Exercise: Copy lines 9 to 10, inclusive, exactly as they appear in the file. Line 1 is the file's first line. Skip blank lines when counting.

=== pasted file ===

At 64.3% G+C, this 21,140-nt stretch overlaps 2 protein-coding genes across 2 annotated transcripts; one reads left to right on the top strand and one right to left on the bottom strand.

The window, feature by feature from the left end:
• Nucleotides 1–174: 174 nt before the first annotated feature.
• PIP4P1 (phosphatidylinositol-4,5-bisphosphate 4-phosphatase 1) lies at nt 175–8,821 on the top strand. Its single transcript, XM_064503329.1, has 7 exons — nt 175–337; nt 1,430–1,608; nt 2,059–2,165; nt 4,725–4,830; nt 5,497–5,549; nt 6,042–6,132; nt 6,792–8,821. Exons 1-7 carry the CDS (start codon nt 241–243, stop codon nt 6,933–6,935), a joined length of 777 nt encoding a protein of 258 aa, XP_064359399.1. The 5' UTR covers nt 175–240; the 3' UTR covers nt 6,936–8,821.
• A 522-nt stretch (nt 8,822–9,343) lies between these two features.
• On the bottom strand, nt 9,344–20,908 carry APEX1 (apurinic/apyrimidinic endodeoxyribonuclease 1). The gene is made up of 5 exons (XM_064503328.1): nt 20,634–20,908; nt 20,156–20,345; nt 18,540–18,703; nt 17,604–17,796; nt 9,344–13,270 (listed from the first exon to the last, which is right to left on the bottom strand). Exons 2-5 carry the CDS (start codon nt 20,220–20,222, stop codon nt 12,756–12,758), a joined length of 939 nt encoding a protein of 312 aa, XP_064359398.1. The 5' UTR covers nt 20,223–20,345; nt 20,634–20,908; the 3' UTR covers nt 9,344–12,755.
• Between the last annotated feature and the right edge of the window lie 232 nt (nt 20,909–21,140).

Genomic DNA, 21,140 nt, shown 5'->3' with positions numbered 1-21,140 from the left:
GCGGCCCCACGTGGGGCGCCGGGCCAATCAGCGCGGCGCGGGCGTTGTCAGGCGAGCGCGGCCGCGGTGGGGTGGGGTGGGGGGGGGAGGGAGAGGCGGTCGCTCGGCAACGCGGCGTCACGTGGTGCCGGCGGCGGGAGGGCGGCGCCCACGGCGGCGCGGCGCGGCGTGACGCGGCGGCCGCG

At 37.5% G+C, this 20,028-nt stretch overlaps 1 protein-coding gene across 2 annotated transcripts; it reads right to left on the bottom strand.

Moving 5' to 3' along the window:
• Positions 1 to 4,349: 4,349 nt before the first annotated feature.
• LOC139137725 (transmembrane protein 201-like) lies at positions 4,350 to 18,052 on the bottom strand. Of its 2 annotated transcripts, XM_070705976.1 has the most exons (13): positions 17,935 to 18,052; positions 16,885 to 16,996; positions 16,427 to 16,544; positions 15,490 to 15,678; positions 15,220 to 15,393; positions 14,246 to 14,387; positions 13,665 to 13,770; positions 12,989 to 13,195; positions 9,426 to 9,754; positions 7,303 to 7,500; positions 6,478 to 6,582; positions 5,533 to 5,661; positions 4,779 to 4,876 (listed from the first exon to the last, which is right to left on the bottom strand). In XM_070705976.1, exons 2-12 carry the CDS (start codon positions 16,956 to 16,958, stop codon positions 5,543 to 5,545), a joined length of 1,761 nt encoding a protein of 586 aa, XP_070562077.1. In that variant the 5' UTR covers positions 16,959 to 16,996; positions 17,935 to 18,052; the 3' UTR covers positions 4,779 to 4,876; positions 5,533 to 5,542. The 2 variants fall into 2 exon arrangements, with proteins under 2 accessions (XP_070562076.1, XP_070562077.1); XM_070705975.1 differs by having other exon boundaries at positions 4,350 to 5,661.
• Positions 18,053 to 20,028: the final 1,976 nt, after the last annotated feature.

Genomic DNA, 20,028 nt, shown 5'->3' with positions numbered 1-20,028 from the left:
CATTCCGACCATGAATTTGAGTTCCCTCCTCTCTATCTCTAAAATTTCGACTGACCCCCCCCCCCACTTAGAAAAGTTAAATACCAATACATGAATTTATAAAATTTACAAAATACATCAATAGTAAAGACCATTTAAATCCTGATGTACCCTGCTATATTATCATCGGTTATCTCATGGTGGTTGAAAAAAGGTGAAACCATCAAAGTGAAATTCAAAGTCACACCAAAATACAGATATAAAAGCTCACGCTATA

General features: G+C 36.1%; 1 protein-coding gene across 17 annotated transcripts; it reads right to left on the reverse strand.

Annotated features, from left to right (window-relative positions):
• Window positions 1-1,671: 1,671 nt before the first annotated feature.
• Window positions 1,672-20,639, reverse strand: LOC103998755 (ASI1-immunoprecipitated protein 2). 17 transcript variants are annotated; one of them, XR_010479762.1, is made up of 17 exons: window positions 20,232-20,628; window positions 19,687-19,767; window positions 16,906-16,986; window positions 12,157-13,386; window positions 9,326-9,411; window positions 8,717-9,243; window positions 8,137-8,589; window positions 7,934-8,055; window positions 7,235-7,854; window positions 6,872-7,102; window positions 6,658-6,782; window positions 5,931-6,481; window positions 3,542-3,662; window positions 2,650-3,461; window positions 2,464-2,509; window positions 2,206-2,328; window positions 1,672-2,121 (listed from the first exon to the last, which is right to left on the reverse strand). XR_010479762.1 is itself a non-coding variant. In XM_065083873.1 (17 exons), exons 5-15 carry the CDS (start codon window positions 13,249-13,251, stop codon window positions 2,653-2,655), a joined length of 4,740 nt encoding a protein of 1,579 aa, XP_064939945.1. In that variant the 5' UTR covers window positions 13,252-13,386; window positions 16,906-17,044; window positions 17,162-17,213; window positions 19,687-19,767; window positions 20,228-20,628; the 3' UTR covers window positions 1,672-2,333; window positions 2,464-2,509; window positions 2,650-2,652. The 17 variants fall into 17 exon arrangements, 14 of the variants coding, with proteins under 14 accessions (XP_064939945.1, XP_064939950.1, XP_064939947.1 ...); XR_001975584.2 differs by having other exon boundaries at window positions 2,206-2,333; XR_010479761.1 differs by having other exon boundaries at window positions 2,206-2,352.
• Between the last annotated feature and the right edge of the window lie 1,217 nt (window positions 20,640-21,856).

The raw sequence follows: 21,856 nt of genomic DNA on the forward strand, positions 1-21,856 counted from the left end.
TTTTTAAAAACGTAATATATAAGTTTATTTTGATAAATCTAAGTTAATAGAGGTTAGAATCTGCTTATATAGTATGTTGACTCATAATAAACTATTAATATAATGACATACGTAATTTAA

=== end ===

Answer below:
GCGGCCCCACGTGGGGCGCCGGGCCAATCAGCGCGGCGCGGGCGTTGTCAGGCGAGCGCGGCCGCGGTGGGGTGGGGTGGGGGGGGGAGGGAGAGGCGGTCGCTCGGCAACGCGGCGTCACGTGGTGCCGGCGGCGGGAGGGCGGCGCCCACGGCGGCGCGGCGCGGCGTGACGCGGCGGCCGCG

At 37.5% G+C, this 20,028-nt stretch overlaps 1 protein-coding gene across 2 annotated transcripts; it reads right to left on the bottom strand.